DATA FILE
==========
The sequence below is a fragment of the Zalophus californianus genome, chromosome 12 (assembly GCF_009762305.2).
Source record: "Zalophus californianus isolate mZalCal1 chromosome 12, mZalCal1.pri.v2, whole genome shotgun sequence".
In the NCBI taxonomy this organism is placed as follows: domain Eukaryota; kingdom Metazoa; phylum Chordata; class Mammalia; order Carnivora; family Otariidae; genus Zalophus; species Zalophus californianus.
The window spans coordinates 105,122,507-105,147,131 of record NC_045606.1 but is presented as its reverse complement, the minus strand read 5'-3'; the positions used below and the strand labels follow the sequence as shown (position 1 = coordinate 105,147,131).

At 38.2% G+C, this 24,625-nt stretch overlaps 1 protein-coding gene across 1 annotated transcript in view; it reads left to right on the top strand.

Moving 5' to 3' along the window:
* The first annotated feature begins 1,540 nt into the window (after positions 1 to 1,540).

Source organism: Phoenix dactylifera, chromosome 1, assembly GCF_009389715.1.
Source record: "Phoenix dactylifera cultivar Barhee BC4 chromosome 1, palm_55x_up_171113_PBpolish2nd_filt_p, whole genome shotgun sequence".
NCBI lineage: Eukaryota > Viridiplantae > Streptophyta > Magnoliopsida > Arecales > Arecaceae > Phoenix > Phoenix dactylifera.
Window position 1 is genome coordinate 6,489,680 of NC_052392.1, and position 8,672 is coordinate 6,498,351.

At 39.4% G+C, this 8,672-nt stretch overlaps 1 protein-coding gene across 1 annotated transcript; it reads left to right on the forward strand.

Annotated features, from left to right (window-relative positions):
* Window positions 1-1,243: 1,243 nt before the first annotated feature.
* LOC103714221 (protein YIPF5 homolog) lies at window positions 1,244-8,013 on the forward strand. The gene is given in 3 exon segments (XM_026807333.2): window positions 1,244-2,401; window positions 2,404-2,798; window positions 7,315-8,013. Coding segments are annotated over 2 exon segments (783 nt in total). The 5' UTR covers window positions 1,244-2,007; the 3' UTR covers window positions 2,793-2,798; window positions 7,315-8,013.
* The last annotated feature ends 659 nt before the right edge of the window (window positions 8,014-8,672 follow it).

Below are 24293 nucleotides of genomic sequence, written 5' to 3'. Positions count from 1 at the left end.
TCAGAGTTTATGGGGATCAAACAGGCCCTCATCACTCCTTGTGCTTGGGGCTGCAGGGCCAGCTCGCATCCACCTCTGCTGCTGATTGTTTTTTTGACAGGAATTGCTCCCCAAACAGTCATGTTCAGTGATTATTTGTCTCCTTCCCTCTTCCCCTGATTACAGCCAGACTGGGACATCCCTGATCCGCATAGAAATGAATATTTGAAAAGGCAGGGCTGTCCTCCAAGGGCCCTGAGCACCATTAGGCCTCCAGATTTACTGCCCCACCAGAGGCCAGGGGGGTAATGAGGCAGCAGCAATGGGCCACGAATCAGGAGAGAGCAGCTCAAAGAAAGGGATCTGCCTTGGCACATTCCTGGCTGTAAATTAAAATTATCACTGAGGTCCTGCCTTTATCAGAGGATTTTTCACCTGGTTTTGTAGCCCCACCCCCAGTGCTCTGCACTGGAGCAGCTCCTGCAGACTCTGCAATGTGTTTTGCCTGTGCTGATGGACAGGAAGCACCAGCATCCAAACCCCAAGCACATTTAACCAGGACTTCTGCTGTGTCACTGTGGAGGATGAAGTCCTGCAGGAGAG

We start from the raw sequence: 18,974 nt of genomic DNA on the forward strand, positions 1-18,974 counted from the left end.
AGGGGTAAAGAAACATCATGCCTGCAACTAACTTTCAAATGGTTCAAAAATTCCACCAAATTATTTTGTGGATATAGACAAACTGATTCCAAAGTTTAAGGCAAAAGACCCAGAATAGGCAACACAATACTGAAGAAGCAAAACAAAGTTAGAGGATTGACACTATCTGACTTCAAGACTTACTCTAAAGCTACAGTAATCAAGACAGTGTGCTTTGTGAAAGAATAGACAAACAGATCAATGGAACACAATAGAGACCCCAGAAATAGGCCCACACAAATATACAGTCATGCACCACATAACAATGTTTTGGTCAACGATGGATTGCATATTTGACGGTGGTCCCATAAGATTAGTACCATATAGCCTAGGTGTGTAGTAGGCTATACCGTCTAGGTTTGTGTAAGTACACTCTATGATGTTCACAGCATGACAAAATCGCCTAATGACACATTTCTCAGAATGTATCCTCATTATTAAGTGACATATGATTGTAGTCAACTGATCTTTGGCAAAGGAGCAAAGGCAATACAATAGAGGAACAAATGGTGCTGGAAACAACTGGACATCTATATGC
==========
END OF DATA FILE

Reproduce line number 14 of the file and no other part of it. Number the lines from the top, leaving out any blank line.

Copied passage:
* Window positions 1-1,243: 1,243 nt before the first annotated feature.